gardening with kids

Gardening with Kids — Even if You Aren’t a Gardener

In Family by Stephanie JarrettLeave a Comment

I don’t have a green thumb.

When it comes to living things in my life, if it doesn’t bark or cry, I almost always forget to water/feed/care for it, no matter how good my intentions. I’ve never really had a garden or even a house plant that has made it past a few weeks.

how to start a garden

How to start a garden with kids

This year, however, my girls have been asking if we can have a garden. Or, at very least, try our hands at growing a few fruits and veggies. They have friends at school who talk about how much they love growing various fruits and veggies in their backyards.

So my youngest and I did some online research and then headed over to our local home and garden store to ask a few questions of the experts to determine which fruits, veggies and herbs might be fool-proof enough that even I would have a hard time messing up the growing process.

What to consider when starting a garden


Bell peppers, cucumbers, tomatoes and strawberries were frequently recommended as fruits and veggies that really only required sunlight and water to successfully grow and produce. Basil and thyme were two of the herbs most commonly recommended as easy-to-grow for beginners. Peppers are an easy pick because they don’t take long to grow. We live in Texas, so we have to consider temperature. Cucumbers do well in the Texas summers.

starting a garden with kids

Do your research before you begin planting

We roamed the aisles of our local garden store for a while, trying to determine which seeds or potted plants should make their way to the garden I was talked into growing in my backyard. After talking with a few employees, we decided to start with starter plants, as opposed to seeds, because it would give us an easier foundation to work with and, hopefully, a better chance at a successful harvest!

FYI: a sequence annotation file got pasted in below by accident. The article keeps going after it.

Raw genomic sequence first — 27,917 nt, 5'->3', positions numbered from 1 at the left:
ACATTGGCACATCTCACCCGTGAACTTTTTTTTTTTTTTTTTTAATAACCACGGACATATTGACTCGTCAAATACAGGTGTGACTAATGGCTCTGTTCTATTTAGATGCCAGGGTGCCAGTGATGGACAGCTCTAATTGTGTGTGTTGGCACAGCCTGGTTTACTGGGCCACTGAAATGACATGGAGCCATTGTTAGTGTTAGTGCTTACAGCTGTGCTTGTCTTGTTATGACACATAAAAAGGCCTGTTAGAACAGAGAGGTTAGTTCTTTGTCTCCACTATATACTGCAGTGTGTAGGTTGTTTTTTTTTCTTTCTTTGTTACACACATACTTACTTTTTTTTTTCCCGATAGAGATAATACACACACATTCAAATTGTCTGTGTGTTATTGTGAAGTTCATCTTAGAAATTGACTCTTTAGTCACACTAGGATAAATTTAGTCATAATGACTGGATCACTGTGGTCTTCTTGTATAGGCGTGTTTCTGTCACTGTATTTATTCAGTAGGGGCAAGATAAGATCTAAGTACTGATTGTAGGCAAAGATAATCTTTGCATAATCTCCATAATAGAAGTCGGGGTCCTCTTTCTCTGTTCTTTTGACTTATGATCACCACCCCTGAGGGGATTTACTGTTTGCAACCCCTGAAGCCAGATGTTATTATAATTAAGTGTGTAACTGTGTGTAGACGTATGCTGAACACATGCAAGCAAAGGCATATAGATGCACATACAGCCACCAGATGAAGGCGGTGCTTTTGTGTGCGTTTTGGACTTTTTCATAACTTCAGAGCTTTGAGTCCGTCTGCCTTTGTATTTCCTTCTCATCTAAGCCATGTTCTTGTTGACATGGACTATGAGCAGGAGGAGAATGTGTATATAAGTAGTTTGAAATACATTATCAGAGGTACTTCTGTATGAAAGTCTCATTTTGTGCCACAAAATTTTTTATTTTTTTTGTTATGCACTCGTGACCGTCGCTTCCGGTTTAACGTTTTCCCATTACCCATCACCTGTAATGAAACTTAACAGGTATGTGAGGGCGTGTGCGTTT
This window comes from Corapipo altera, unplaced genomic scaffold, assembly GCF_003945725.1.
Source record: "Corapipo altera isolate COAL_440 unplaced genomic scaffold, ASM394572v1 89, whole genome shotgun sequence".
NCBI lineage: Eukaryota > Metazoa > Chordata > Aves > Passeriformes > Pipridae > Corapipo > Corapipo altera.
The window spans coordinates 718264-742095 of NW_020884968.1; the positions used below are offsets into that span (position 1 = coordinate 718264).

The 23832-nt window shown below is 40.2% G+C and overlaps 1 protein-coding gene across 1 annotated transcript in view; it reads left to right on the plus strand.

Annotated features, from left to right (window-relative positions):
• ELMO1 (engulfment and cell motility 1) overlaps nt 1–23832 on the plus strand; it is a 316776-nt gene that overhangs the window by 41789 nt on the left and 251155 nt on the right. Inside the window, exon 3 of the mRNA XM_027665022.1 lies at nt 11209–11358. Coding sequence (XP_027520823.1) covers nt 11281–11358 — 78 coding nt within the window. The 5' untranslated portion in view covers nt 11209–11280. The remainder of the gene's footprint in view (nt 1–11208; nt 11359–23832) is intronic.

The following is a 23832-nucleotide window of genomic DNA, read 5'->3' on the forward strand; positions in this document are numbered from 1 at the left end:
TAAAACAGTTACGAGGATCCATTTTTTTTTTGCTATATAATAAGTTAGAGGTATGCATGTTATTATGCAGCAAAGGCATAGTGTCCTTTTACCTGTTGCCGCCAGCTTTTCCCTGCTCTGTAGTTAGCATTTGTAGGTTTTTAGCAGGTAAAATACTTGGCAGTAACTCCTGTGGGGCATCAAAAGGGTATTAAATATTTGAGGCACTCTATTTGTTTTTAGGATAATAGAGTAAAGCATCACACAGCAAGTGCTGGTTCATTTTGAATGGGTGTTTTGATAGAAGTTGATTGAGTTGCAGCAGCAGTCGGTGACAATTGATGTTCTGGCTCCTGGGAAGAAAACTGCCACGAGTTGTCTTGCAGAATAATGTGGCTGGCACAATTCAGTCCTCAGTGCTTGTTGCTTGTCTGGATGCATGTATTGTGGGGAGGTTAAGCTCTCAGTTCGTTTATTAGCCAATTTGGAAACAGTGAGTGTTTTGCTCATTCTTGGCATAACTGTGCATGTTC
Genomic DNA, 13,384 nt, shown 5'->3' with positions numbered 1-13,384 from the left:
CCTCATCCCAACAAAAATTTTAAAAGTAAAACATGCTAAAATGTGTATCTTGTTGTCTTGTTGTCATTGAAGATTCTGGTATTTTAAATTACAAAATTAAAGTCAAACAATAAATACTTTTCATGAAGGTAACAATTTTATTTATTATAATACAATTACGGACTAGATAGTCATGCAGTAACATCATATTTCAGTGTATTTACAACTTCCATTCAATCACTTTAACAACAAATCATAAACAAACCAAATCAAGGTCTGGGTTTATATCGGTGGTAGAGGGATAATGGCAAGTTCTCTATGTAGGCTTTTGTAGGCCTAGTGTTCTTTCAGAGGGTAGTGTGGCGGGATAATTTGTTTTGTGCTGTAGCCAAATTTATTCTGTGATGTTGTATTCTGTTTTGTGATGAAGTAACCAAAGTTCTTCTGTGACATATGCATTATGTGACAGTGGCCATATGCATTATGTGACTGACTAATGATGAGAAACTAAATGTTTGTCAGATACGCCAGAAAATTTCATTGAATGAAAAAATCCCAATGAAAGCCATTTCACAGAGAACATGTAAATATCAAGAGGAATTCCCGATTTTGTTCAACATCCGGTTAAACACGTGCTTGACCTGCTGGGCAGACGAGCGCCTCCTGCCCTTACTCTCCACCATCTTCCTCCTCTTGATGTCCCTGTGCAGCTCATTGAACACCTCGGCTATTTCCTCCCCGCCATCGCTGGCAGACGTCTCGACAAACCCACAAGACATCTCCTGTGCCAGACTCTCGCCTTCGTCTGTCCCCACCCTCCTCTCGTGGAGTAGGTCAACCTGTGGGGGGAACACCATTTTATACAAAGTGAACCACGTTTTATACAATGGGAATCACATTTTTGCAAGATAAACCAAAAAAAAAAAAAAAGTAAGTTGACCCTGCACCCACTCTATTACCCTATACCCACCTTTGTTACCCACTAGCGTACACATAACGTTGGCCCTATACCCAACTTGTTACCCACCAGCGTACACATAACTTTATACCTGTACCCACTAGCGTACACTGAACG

We read directions on as many of the potted plants as we could. My daughter loved pulling the information card out of each plant and determining how much sun a specific fruit or vegetable needed to grow and how long it would take to mature. Reading these cards helped us determine which veggies might work for for us.

starting a garden

Make the right gardening decision for your family

We decided to start off our garden with two veggies (because we can always grow more if we are successful with these!). We chose our plants based on what we thought we would use most at home. While an indoor herb garden had a certain appeal, I didn’t think we would use herbs very frequently in our family. We opted for tomatoes and cucumbers.

We have decided, for now, to grow our veggies in pots that we can easily move around because we have a fairly shady backyard and both of these vegetables require lots of sun. However, you can easily plant tomatoes and cucumbers in a raised or in-ground garden with a lot of sun exposure. As a bonus lesson in responsibility, I’ve tasked my girls with checking on and watering the plants frequently. This way, they can feel proud when (hopefully only when and not if) the fruits and veggies grow and they, too, can show off their homegrown fruits and veggies at school.

The bottom line for starting a garden

Our local garden store left us with this advice: When it comes to the majority of fruits and vegetables, there are four key ingredients to having a successful harvest. These are: full sun, consistent watering, regular fertilizing, and above all, healthy and porous soil. If you have these, you’re off to a great start to growing just about anything!

Meet the Author | Stephanie Jarrett

Stephanie Jarrett is a Midwesterner and total girl mom. Although she now lives in Arlington, TX, Stephanie will always call the Midwest home and is a proud Missouri Tiger. She enjoys reading, running and red wine. When she’s not chasing three little blondes all over DFW, you will find her working from her home office listening to country music.

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